Prioritizing Smaller Harbors for Dredging

Business & Finance

U.S. Senator Rand Paul recently reintroduced the Harbor Equity Act, which modifies the existing criteria used by the U.S. Army Corps of Engineers to dredge smaller harbors.

According to Senator Rand Paul, the Corps currently prioritizes dredging solely for larger harbors that see 1 million or more tons in traffic per year – often forcing small community harbors to fund their own dredging or be forced to shut down operations.

This legislation drops the minimum tonnage requirements to 500,000 tons, prioritizing smaller harbors for dredging.

As mentioned by President Trump in his recent remarks on the Ohio Riverfront, which borders Kentucky, these inland waterways are crucial to the economic success of a wide variety of industries, including coal, steel, agriculture, and manufacturing.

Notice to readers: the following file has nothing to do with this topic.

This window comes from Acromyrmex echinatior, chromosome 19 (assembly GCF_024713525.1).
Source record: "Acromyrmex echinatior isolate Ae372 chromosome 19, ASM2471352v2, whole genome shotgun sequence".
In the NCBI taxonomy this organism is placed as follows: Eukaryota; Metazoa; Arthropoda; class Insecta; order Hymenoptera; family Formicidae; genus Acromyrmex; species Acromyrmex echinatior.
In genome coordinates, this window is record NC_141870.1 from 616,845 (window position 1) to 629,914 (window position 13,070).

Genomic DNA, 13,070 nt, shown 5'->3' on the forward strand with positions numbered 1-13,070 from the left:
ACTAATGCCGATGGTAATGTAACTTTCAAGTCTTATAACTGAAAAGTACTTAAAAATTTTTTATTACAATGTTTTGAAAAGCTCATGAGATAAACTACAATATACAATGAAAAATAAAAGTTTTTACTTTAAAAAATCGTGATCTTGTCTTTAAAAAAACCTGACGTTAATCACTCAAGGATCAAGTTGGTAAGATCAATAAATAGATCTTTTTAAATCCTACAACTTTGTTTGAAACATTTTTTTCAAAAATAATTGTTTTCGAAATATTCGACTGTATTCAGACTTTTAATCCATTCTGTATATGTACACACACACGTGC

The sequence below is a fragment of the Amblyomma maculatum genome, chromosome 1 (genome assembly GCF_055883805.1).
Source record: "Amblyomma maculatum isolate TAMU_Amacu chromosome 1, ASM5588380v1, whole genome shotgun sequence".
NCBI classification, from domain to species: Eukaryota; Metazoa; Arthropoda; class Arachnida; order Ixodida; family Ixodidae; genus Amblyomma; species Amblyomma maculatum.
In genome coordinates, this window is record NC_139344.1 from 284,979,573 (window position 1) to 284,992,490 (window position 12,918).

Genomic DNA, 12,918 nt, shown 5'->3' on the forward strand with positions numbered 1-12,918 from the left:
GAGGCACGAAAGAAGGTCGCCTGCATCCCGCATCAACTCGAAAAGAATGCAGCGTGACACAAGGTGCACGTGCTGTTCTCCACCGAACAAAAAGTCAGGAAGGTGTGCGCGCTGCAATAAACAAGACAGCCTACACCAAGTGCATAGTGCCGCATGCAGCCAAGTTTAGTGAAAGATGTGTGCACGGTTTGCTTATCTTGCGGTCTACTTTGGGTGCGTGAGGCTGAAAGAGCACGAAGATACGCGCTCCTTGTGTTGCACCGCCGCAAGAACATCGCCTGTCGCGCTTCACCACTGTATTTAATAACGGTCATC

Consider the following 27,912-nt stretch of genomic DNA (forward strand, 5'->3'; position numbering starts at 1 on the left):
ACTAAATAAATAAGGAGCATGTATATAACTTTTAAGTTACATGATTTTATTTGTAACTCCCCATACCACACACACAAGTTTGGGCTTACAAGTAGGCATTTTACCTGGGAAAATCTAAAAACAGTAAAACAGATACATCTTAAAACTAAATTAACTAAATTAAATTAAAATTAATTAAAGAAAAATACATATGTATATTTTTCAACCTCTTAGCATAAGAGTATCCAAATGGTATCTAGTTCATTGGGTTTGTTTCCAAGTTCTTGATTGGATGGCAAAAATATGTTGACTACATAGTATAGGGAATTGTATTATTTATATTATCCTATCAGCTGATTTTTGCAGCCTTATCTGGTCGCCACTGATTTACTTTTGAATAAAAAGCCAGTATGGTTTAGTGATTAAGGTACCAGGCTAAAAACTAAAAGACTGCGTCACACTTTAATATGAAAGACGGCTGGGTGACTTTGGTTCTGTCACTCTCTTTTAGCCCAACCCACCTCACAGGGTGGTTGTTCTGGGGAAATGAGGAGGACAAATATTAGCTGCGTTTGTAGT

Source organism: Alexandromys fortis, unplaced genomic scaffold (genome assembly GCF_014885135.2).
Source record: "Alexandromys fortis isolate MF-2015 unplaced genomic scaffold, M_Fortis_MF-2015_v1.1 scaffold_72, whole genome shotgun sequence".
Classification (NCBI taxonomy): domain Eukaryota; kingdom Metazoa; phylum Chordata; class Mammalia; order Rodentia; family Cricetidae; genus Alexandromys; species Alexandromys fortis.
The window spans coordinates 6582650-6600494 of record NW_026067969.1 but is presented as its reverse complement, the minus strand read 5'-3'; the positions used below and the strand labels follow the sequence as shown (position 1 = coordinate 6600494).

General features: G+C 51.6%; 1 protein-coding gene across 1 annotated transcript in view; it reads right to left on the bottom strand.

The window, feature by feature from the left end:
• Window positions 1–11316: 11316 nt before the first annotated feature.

Maintaining America’s robust inland waterway system means properly caring for harbors of all sizes, as the system’s interconnectedness requires dredging smaller connecting harbors to ensure goods are efficiently transported,” said Dr. Paul. “The Corps’ current system prioritizes dredging for larger harbors, hindering economic growth and threatening the future of smaller harbors. These smaller ports are the backbone of local commerce in communities along our waterways, which is why I’m proud to reintroduce my bill to ensure they are considered for the Corps’ dredging efforts and to help protect them from facing potentially devastating shutdowns.

Dr. Paul’s reintroduction of the Harbor Equity Act is a continuation of his commitment to ensuring the waterways remain a vital part of the country’s infrastructure and a source of economic growth for Kentucky communities.